“It is a win- win proposition for everyone involved,” Dr Sangay says in an exclusive e-mail interview to RAMESH RAMACHANDRAN. Dr Sangay, who came to head the Dharamsala-based Central Tibetan Administration in 2011, also says that the Tibetan people’s movement has remained non-violent but “the international media and community [are] prioritising on more violent movements”. “Our commitment to non-violence is widely recognised and applauded by the international community. Even the 138 Tibetans who have self-immolated so far have never harmed even a single Chinese person or Chinese property,” he asserts. Dr Sangay points out that the numbers of Tibetans setting themselves ablaze are increasing at an alarming rate and the reason for it lies in China’s massive policy failure driven by political repression, cultural assimilation, social discrimination, economic marginalisation and environmental destruction.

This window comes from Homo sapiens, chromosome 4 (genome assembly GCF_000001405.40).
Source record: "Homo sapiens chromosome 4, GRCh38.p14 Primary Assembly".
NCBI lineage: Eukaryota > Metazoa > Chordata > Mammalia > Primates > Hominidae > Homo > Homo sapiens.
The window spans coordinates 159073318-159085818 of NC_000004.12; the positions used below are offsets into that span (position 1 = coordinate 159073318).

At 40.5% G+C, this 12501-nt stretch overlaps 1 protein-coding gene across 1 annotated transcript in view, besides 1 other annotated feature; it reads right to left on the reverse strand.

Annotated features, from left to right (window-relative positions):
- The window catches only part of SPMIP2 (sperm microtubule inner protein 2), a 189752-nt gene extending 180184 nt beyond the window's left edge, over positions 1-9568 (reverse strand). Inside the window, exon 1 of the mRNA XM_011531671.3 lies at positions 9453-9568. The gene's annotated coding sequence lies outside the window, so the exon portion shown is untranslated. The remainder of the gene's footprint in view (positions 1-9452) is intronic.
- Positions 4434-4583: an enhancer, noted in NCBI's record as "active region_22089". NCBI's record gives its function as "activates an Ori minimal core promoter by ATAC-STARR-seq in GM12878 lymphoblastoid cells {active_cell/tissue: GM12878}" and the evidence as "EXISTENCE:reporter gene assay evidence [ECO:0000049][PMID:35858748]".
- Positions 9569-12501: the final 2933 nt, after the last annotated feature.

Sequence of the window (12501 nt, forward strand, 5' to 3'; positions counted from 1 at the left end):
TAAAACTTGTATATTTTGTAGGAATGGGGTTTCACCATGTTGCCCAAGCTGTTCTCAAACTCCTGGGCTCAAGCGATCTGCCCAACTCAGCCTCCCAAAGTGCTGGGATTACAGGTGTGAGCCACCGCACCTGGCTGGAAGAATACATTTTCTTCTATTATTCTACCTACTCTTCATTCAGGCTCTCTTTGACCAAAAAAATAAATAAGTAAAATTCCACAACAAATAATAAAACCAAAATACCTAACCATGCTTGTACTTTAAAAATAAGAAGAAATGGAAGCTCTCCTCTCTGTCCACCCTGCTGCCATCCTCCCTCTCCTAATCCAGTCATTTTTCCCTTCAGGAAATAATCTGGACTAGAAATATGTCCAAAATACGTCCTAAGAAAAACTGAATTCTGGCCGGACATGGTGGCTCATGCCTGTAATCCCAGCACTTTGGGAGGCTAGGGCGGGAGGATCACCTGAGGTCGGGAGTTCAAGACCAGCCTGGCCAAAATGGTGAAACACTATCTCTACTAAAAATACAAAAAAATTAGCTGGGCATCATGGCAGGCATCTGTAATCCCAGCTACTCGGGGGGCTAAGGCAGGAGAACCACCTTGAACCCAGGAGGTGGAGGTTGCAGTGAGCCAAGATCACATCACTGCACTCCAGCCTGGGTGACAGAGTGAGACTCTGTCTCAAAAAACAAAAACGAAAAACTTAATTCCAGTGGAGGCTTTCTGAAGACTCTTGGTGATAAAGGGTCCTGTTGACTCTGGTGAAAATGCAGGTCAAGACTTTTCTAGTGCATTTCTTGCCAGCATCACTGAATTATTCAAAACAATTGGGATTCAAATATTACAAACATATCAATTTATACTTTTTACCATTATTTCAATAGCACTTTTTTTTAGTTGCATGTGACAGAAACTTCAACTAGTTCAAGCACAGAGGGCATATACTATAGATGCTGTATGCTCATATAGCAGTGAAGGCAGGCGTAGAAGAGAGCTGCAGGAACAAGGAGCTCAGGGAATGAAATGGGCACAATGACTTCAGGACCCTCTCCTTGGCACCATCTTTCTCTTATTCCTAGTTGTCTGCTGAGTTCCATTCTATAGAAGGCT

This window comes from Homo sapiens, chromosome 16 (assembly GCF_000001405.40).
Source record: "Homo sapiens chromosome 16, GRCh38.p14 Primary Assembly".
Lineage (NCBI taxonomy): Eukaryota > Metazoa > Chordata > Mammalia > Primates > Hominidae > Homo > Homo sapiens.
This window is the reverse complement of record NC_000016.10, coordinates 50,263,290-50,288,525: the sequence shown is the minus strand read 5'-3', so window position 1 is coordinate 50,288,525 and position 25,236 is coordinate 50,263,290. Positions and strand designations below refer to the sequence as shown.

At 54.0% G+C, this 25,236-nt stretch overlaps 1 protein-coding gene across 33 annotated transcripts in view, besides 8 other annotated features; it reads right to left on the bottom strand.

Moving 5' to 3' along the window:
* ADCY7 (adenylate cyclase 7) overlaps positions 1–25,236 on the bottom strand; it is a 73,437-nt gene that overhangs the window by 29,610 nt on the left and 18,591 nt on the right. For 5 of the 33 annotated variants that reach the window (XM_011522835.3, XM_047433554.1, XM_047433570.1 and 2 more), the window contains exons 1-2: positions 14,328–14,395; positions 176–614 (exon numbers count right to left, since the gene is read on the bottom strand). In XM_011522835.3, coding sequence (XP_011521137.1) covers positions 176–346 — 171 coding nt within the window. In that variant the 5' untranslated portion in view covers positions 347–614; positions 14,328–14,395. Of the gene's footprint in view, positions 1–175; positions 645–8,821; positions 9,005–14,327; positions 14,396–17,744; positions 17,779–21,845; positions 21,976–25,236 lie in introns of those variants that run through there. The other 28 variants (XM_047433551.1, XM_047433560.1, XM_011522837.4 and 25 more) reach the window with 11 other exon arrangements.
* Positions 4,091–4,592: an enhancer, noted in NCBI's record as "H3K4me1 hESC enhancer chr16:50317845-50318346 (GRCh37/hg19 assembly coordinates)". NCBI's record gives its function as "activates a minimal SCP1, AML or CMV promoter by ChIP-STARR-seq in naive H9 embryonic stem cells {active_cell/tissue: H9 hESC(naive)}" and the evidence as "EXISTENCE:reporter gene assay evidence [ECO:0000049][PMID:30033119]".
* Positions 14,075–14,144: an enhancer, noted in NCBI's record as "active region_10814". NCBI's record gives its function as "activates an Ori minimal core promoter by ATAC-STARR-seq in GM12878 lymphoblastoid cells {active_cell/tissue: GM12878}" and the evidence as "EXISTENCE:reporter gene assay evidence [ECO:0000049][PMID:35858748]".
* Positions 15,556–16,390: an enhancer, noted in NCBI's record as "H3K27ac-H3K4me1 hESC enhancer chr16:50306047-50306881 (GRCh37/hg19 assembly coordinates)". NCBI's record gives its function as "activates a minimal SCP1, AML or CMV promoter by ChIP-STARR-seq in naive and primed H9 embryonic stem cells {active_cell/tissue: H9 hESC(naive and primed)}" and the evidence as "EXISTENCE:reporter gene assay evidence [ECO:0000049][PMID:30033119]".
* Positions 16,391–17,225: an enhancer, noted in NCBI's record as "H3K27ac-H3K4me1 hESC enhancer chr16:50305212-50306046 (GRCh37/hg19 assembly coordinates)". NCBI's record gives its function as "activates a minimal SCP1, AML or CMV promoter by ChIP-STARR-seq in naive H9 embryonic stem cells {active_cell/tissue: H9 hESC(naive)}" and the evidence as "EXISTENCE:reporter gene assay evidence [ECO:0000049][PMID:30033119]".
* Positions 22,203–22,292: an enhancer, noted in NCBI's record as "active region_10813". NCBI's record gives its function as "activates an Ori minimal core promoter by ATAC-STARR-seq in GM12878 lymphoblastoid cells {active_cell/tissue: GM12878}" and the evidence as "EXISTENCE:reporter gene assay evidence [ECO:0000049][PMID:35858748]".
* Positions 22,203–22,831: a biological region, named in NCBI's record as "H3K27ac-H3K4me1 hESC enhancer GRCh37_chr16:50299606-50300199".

Edited excerpts from an interview:
As Mr Narendra Modi makes his maiden visit to China as Prime Minister of India, what are some of your expectations from India, China and the international community at large?
Like the Chinese leaders, I hope Prime Minister Modi-led Indian government will also make Tibet a core issue in its dealings with China. We hope the Prime Minister will highlight the geopolitical and environmental significance of Tibet for harmony in Asia and urge the Chinese government to resolve the issue of Tibet peacefully through dialogue.
In hindsight, do you think the Indian Government led by former prime minister Atal Bihari Vajpayee was foolhardy in according de facto recognition of China’s claim to Tibet?